Smartphone Usage Patterns and Dietary Risk Factors in Adolescents

Seaun Ryu, Hajin Jang, Hannah Oh

Research output: Contribution to journalArticlepeer-review

8 Citations (Scopus)


Background: Whereas earlier studies have shown that traditional screen time such as TV watching influences dietary behaviors in adolescents, little is known about the effects of modern screen time such as smartphone use. Objectives: We examined the associations of smartphone usage duration and content type with dietary risk factors among adolescents. Methods: We conducted a cross-sectional analysis using a nationally representative sample of 54,601 middle- and high-school students (aged 12–18 y; 26,928 boys and 27,673 girls) in the Korea Youth Risk Behavior Web-Based Survey 2017. Smartphone use (average duration and most frequently used content type) and dietary intakes [frequent breakfast skipping; less frequent intakes of fruits and vegetables; more frequent intakes of instant noodles, fast food, chips/crackers, and sugar-sweetened beverages (SSBs)] were self-reported via an online-based questionnaire. Multivariable logistic regression was performed to estimate ORs and 95% CIs for the associations of smartphone usage duration and content type with prevalence of dietary risk factors, adjusting for potential confounders. All analyses accounted for complex survey sampling. Results: Prolonged smartphone use (≥300 compared with 1–59 min/d) was associated with (OR; 95% CI) higher prevalence of frequent breakfast skipping (1.60; 1.45, 1.76); frequent intakes of instant noodles (1.65; 1.47, 1.84), fast food (1.36; 1.20, 1.53), and SSBs (1.92; 1.75, 2.11); and less frequent intakes of fruits (1.44; 1.30, 1.59) and vegetables (1.32; 1.18, 1.47). Adjusting for usage duration, using smartphones mainly for messenger/e-mail, social networking service (SNS)/forum, and games were associated with less frequent intakes of fruits (OR: 1.21; 95% CI: 1.12, 1.31; OR: 1.28; 95% CI: 1.17, 1.40; and OR: 1.20; 95% CI: 1.10, 1.32, respectively) and vegetables (OR: 1.24; 95% CI: 1.12, 1.37; OR: 1.26; 95% CI: 1.13, 1.40; and OR: 1.25; 95% CI: 1.12, 1.40, respectively) than was using smartphones for education/information search. Using smartphones mainly for messenger/e-mail (OR: 1.24; 95% CI: 1.14, 1.35) and SNS/forum (OR: 1.18; 95% CI: 1.08, 1.29) were also associated with more frequent intake of SSBs. Conclusions: Our data suggest that both duration and content type of smartphone use are independently associated with dietary risk factors among adolescents.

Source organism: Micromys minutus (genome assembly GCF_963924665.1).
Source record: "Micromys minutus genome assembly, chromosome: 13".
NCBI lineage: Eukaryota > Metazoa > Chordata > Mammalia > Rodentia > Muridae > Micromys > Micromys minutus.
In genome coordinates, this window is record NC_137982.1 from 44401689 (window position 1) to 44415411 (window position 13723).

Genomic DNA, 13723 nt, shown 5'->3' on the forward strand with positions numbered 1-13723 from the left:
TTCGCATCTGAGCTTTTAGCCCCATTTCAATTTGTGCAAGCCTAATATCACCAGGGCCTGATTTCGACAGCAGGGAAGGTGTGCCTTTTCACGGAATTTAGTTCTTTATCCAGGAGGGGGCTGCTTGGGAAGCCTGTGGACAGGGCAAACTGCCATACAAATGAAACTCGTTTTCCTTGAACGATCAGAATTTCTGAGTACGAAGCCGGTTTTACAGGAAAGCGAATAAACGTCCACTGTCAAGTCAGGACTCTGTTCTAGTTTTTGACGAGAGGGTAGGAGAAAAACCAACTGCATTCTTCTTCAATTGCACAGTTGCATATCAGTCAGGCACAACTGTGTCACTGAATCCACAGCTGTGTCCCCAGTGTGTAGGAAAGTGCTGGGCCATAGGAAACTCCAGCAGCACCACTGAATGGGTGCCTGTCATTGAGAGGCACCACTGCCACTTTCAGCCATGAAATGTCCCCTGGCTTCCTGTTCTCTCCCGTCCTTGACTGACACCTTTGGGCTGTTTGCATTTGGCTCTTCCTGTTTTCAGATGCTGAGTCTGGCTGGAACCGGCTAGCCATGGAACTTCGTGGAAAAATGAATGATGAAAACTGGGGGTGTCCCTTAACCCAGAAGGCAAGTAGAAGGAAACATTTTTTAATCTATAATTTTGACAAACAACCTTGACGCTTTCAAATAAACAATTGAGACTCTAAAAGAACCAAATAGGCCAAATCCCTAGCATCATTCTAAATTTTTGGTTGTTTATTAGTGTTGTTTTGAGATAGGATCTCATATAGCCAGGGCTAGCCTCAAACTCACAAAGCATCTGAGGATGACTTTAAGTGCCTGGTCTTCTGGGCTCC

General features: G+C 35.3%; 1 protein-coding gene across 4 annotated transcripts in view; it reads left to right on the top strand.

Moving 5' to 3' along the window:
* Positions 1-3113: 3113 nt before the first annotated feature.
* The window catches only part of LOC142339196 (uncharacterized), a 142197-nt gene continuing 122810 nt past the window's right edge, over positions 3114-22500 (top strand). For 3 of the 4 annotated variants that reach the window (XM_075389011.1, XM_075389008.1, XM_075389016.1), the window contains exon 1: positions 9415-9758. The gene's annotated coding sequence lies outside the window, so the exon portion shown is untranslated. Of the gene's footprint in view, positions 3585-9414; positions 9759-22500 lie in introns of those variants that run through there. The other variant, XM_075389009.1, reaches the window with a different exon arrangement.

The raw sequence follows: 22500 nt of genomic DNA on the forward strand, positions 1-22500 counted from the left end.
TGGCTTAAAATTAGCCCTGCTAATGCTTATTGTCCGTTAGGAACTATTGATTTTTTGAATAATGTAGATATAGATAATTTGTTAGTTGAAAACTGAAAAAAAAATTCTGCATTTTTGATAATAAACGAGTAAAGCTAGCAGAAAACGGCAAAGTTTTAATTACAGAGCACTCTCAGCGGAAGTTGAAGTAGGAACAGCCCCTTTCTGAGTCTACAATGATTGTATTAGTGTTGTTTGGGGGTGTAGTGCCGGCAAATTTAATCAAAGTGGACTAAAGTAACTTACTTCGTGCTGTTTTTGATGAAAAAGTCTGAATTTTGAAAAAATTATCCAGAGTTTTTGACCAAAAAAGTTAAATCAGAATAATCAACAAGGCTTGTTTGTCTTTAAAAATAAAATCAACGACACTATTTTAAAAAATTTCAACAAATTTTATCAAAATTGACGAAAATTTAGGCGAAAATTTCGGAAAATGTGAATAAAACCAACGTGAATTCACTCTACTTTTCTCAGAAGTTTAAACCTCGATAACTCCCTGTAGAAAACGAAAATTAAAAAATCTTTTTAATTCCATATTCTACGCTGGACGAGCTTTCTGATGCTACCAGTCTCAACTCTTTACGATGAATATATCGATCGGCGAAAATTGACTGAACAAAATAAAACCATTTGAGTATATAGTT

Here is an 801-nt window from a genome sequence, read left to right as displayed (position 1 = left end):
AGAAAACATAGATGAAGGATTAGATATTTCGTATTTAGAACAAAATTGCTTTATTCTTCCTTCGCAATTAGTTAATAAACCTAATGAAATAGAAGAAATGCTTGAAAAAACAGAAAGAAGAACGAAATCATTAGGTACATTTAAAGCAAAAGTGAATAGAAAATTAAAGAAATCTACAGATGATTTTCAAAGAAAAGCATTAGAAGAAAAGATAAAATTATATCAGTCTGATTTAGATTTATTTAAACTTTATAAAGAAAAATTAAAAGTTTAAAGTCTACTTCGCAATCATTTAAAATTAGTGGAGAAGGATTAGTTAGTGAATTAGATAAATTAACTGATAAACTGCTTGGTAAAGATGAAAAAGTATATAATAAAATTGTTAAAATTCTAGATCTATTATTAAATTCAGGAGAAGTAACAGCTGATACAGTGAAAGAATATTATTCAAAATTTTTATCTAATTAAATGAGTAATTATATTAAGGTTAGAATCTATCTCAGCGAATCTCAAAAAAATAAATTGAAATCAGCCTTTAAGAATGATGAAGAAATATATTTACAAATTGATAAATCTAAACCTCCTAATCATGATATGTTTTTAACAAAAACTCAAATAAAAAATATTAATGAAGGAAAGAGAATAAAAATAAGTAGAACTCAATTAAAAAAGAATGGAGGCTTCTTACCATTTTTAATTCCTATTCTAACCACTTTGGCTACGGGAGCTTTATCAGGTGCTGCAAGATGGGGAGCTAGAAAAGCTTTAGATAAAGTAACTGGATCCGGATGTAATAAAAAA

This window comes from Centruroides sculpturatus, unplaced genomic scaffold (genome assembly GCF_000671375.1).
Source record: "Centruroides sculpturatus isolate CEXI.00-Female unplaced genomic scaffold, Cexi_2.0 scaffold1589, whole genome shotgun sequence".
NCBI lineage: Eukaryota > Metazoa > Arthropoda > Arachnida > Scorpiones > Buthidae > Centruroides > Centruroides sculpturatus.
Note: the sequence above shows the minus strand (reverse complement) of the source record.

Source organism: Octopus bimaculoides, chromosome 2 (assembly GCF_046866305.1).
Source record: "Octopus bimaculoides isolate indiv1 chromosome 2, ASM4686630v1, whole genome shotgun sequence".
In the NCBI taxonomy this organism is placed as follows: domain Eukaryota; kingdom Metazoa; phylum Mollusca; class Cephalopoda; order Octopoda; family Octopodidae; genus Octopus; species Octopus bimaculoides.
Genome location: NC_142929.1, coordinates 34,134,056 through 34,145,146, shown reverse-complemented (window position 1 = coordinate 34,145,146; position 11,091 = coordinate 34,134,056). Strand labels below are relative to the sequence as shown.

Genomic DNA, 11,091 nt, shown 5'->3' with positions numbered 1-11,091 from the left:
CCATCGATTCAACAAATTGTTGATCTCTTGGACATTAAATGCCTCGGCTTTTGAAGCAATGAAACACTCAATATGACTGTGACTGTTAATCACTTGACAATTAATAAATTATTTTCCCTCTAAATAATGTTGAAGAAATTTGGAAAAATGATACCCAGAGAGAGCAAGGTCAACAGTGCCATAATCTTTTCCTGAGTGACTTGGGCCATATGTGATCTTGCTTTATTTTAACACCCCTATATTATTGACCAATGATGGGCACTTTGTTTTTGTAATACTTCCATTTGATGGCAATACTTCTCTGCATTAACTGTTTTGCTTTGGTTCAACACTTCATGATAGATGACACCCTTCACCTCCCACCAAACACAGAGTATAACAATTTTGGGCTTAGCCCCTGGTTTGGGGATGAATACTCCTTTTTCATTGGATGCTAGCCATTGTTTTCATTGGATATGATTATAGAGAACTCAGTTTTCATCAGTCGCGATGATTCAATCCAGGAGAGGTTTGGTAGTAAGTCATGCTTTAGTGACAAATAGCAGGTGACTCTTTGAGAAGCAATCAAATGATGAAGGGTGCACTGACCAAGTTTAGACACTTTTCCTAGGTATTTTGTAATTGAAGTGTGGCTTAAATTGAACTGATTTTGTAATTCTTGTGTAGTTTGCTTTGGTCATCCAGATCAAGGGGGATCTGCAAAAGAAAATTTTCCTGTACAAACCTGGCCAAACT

Original languageEnglish
Pages (from-to)2109-2116
Number of pages8
JournalJournal of Nutrition
Issue number9
Publication statusPublished - 2022 Sept

Bibliographical note

Publisher Copyright:
© 2022 American Society for Nutrition.


  • Internet
  • diet
  • dietary factor
  • food
  • media
  • nutrition
  • obesity
  • screen time
  • teenager
  • youth

ASJC Scopus subject areas

  • Medicine (miscellaneous)
  • Nutrition and Dietetics


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